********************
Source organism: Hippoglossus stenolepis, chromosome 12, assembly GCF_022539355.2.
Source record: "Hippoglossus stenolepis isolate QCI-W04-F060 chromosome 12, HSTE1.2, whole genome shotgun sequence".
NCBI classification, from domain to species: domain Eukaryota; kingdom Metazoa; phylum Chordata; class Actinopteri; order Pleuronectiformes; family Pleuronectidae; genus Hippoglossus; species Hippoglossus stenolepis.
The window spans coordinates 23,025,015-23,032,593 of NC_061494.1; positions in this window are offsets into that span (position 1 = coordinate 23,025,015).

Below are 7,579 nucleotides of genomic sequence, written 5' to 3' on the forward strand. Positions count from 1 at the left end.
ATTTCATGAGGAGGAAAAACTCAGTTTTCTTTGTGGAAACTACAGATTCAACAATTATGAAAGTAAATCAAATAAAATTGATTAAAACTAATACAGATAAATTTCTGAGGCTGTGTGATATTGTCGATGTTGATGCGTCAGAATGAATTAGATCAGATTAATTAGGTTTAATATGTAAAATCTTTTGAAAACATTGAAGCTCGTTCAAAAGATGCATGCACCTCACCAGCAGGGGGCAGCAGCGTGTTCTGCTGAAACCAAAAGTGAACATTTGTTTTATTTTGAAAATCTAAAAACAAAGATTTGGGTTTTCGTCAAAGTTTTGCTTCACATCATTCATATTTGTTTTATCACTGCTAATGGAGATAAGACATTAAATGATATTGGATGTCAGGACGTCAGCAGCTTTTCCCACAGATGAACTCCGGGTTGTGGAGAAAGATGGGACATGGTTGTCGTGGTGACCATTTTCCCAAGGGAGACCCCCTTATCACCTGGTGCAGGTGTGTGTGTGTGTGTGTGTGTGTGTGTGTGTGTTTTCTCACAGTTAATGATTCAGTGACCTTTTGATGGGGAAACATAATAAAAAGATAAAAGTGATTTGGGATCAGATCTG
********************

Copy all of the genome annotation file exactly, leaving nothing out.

Source organism: Hippoglossus stenolepis, chromosome 12, assembly GCF_022539355.2.
Source record: "Hippoglossus stenolepis isolate QCI-W04-F060 chromosome 12, HSTE1.2, whole genome shotgun sequence".
NCBI classification, from domain to species: domain Eukaryota; kingdom Metazoa; phylum Chordata; class Actinopteri; order Pleuronectiformes; family Pleuronectidae; genus Hippoglossus; species Hippoglossus stenolepis.
The window spans coordinates 23,025,015-23,032,593 of NC_061494.1; positions in this window are offsets into that span (position 1 = coordinate 23,025,015).

Below are 7,579 nucleotides of genomic sequence, written 5' to 3' on the forward strand. Positions count from 1 at the left end.
ATTTCATGAGGAGGAAAAACTCAGTTTTCTTTGTGGAAACTACAGATTCAACAATTATGAAAGTAAATCAAATAAAATTGATTAAAACTAATACAGATAAATTTCTGAGGCTGTGTGATATTGTCGATGTTGATGCGTCAGAATGAATTAGATCAGATTAATTAGGTTTAATATGTAAAATCTTTTGAAAACATTGAAGCTCGTTCAAAAGATGCATGCACCTCACCAGCAGGGGGCAGCAGCGTGTTCTGCTGAAACCAAAAGTGAACATTTGTTTTATTTTGAAAATCTAAAAACAAAGATTTGGGTTTTCGTCAAAGTTTTGCTTCACATCATTCATATTTGTTTTATCACTGCTAATGGAGATAAGACATTAAATGATATTGGATGTCAGGACGTCAGCAGCTTTTCCCACAGATGAACTCCGGGTTGTGGAGAAAGATGGGACATGGTTGTCGTGGTGACCATTTTCCCAAGGGAGACCCCCTTATCACCTGGTGCAGGTGTGTGTGTGTGTGTGTGTGTGTGTGTGTGTGTTTTCTCACAGTTAATGATTCAGTGACCTTTTGATGGGGAAACATAATAAAAAGATAAAAGTGATTTGGGATCAGATCTG